As closures remain in place HTA calls for Scottish government re-think
Scottish ornamental horticulture growers are experiencing a sense of de-ja-vu as, once again, they face the very real possibility of significant financial damage and the loss of thousands of young plants as a result of the continued closure of garden centres in Scotland.
Classified ‘non-essential retail’, Scottish garden centres have been closed since 26 December. Tomorrow the Scottish Government will review lockdown measures and with the industry’s busiest time just around the corner, the Horticultural Trades Association is calling on them to re-assess this classification. Without a change, they say, the economic impact will be difficult to survive.
“We recognise the enormous effort that the Scottish government is making to tackling Covid and appreciate that public health must be a priority, but it is both necessary and possible to safely reopen garden centres in the first wave of relaxations,” said James Barnes, HTA Chairman.
“Our grower members need a route to market, people need access to activities they can safely enjoy as they stay home and our retailers can provide that with shopping environments naturally suited to operating with first-class social distancing measures in place.”
Pentland Plants near Edinburgh is a family business that has been supplying Scottish retailers for decades. Right now, their glasshouses are filled with tens of thousands of young plants, including Primroses, Ranunculus and Senetti, destined for sale across the nation, but with Mother’s Day on Sunday 14 March and no prospect yet of much of her customer base being open to the public, owner Carolyn Spray is beginning to get nervous.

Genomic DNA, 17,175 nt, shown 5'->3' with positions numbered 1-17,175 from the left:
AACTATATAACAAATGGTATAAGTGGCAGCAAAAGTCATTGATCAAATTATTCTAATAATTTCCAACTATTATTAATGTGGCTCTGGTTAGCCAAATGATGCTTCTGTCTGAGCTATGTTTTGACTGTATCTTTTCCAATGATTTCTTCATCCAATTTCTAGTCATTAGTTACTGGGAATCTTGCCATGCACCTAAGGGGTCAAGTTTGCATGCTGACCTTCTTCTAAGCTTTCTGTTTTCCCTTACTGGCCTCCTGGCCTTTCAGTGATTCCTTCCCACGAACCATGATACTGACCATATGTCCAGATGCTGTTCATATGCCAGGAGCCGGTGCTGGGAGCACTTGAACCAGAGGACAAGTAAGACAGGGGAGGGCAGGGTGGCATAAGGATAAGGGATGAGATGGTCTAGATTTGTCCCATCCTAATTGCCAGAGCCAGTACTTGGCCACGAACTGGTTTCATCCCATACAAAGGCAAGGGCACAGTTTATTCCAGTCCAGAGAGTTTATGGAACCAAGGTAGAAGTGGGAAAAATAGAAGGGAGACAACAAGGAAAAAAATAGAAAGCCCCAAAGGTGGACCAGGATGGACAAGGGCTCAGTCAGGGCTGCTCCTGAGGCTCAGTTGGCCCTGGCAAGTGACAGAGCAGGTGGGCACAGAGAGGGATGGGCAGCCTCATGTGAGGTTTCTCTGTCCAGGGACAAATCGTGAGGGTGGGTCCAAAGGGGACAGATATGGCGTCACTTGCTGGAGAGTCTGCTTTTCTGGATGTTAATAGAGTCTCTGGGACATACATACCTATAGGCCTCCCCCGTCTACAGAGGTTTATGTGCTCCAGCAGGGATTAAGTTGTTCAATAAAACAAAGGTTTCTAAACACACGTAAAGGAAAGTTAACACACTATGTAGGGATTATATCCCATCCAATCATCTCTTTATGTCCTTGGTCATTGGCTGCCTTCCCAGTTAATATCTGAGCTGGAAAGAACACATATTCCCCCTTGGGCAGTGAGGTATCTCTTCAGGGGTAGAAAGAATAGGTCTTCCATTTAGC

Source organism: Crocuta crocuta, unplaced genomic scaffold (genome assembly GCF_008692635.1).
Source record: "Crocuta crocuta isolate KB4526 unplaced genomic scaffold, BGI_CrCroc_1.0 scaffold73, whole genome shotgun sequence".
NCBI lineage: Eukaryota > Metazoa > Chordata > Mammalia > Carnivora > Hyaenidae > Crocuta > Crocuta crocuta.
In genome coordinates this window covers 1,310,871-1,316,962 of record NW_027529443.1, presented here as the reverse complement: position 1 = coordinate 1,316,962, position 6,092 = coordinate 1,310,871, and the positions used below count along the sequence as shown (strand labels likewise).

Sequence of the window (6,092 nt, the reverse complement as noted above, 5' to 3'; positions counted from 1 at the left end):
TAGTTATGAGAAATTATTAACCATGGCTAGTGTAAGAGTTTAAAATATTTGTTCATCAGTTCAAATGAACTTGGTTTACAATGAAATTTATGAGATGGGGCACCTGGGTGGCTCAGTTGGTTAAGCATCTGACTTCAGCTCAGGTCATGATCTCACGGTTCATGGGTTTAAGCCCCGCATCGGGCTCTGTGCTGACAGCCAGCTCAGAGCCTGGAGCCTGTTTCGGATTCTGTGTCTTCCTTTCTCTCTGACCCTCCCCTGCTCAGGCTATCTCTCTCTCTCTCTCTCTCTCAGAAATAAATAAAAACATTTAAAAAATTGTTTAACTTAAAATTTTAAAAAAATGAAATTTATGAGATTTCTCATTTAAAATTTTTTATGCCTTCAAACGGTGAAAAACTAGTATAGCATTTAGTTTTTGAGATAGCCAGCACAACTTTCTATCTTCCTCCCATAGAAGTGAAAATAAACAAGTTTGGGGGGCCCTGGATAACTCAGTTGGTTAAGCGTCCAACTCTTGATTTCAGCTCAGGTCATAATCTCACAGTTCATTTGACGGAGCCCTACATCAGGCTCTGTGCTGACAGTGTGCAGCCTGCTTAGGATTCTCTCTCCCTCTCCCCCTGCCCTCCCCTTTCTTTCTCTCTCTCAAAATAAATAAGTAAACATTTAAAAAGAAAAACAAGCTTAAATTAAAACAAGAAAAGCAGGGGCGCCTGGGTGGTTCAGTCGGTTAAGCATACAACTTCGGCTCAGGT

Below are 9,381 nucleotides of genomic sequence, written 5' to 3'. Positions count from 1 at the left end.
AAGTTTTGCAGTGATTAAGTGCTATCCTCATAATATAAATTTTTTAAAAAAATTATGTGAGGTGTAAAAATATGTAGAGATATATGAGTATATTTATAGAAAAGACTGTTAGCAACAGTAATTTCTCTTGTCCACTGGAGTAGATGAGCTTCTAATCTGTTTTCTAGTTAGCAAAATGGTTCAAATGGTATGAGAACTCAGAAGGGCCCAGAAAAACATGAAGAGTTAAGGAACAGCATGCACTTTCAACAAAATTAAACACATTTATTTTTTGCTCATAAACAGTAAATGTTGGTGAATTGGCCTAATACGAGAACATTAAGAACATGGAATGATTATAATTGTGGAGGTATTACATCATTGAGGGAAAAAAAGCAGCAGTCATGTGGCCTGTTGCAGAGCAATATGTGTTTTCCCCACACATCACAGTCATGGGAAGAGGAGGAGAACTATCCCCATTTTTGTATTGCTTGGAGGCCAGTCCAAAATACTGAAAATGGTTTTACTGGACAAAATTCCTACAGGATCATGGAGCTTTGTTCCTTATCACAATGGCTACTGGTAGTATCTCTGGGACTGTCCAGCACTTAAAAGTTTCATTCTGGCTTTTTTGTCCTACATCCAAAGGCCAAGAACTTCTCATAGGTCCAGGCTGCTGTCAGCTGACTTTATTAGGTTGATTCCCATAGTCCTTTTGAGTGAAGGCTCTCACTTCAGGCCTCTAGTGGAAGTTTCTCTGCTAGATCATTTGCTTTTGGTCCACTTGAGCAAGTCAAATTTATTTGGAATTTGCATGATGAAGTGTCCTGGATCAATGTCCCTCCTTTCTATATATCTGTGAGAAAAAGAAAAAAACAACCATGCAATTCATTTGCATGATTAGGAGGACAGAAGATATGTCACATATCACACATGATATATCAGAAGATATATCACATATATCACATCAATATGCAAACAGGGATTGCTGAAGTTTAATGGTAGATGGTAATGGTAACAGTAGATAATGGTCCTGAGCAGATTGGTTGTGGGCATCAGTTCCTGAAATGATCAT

“I'm really concerned we are back in this situation and that once again there’s a risk our route to market will be cut off by the ongoing closure of garden centres in Scotland,” she said. “Last year was bad – the stress was horrendous - but we managed to recover thanks to the re-opening of garden centres in May.
“The gardening season is about to get going - we’ve got Mother’s Day coming up and an early Easter this year. If those combine with another spell of good weather and we’re still locked down, there’s a huge risk that the between the plug plants we send all over the UK and the finished plants we sell to garden retailers here in Scotland, there is over £2 million at stake if orders are cancelled and garden centres cannot open properly for the spring season.”
Ahead of the review on tomorrow (Tuesday) the HTA has outlined the need for certainty and an agreed timescale for reopening to Scottish Ministers. In a dossier of evidence collated from its own industry data and from Scottish members themselves, it outlines the delicate balance of a supply chain where growers of perishable plants must be able to plan ahead. Without this, they risk either wasting thousands of plants or being unable to meet demand.
It also highlights the benefits of allowing garden centres to begin trading as soon as possible, pointing out that opening ahead of the main Spring season will allow footfall to be spread out over a longer period of time, making for a safer shopping environment. Garden centres also enable people to benefit from the positive effect of gardening on their mental and physical wellbeing and provide rural communities with access to local stores selling items such as pet food and winter fuel.
James Barnes concluded: “The HTA has had some positive discussions with the Scottish Government about re-opening, but our members need concrete dates to help them plan ahead and avoid terrible waste and damaging losses and to give retailers time to plan the safest possible re-opening by implementing our update Safe Trading Protocol. We call on Ministers to carefully consider the plight of Scottish horticultural businesses and take action on their behalf, soon.”
Notes to News Editors
The Scottish garden retail sector has a total impact on GDP of £277 million annually (directly & indirectly) and supports 6,700 jobs directly. The Scottish ornamental horticulture sector as a whole supports 53,900 jobs directly and contributes £1.3 billion annually directly to GDP. Scottish consumer spending on ornamental horticultural goods total £580 million per annum, while the Scottish ornamentals grower sector is worth £38 million per annum.1
Scottish growers supply Scottish outlets, 60% of which are retailers, with a Scottish plant production industry worth £38 million. Supply of bedding plants to garden centres and DIY stores account for 70% of the value of bedding plants supplied by growers – of which 70% happens between March–June and 58% of hardy nursery stock sales are in March-June.
1 Source: “The Economic Impact of Ornamental Horticulture in the UK” Oxford Economics; 2018